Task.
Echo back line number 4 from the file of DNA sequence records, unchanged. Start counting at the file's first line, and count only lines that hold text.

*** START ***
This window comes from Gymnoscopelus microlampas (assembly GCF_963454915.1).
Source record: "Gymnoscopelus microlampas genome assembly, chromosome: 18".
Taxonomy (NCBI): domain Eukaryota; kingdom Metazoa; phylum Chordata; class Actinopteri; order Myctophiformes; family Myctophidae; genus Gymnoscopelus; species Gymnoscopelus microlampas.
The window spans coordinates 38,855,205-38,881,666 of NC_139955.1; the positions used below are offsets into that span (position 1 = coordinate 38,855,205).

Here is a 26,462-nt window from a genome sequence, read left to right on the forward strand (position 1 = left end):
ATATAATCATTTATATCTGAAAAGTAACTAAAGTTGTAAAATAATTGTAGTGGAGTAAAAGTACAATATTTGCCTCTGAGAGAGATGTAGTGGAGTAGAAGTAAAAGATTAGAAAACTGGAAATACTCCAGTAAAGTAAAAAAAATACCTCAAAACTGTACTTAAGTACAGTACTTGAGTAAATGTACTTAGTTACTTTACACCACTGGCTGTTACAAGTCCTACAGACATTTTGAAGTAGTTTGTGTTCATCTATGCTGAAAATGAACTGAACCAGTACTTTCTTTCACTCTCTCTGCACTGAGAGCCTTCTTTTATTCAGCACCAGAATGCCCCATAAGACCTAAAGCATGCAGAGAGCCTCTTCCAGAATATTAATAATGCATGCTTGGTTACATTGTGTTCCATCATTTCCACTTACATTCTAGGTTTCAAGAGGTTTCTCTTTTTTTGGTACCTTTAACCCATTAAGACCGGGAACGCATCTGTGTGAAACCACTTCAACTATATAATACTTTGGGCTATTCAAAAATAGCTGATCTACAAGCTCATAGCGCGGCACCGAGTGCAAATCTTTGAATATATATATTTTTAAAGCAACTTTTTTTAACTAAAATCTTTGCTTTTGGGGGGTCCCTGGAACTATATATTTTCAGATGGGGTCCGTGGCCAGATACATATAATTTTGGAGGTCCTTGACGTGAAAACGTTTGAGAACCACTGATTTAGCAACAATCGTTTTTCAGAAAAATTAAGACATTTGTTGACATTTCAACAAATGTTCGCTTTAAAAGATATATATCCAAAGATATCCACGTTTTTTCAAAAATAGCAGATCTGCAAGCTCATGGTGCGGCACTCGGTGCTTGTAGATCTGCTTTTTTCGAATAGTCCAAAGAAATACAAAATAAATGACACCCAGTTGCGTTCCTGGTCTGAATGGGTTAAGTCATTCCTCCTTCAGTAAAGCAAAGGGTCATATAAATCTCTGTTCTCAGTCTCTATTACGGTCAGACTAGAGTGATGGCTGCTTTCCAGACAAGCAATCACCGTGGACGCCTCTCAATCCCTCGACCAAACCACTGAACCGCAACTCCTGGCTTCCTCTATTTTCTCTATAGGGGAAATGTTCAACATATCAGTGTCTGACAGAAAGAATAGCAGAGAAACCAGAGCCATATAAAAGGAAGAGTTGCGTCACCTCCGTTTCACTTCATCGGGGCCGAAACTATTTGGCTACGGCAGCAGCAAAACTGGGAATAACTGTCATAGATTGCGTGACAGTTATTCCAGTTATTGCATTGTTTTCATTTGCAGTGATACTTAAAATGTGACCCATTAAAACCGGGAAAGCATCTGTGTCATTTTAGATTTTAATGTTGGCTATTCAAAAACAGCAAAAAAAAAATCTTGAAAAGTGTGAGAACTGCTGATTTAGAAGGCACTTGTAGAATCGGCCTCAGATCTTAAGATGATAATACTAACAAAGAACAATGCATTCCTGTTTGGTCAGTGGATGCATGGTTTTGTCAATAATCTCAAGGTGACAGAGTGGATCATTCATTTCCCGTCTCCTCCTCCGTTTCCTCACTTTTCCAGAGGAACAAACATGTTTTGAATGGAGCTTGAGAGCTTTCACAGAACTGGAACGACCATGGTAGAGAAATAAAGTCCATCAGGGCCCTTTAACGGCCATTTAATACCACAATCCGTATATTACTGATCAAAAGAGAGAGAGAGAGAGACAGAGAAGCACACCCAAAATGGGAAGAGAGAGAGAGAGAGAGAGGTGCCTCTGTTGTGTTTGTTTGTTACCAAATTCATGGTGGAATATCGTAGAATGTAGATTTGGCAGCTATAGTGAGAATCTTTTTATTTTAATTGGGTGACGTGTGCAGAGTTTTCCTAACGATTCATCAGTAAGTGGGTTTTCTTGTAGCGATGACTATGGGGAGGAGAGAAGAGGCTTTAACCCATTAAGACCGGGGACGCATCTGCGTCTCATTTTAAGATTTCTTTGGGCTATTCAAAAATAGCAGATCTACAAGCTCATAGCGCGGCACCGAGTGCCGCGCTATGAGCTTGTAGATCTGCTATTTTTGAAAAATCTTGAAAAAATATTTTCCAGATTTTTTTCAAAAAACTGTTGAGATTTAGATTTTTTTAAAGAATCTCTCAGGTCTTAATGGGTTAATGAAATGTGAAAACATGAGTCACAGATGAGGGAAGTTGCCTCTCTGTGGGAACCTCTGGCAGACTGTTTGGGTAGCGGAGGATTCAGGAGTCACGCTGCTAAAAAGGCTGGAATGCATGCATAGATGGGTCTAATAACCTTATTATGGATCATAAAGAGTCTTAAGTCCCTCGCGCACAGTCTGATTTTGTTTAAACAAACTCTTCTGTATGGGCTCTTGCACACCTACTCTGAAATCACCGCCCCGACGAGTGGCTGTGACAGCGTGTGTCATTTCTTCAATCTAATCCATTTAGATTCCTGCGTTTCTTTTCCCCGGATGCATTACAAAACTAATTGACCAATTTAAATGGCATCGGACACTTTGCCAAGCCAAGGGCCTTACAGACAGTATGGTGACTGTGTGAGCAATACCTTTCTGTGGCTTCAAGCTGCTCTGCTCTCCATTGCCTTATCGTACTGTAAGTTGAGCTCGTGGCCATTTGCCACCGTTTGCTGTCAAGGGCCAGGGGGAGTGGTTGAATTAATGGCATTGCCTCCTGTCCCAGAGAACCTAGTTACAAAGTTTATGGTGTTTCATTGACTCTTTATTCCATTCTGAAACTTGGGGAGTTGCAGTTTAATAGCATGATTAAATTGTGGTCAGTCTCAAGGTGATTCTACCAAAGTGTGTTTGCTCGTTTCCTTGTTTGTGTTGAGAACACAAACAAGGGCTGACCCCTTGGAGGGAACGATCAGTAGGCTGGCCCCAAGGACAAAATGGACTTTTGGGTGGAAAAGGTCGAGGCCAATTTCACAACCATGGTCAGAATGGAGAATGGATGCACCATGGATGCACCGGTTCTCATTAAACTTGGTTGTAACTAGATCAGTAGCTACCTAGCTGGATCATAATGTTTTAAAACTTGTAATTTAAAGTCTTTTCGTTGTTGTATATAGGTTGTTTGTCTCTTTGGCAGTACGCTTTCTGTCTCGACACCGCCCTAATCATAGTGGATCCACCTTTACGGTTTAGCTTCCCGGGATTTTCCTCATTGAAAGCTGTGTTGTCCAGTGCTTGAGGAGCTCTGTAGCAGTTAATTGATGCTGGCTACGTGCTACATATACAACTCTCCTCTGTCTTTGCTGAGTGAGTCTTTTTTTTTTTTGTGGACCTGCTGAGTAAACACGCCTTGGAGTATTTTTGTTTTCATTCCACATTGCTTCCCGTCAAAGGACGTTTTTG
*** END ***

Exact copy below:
The window spans coordinates 38,855,205-38,881,666 of NC_139955.1; the positions used below are offsets into that span (position 1 = coordinate 38,855,205).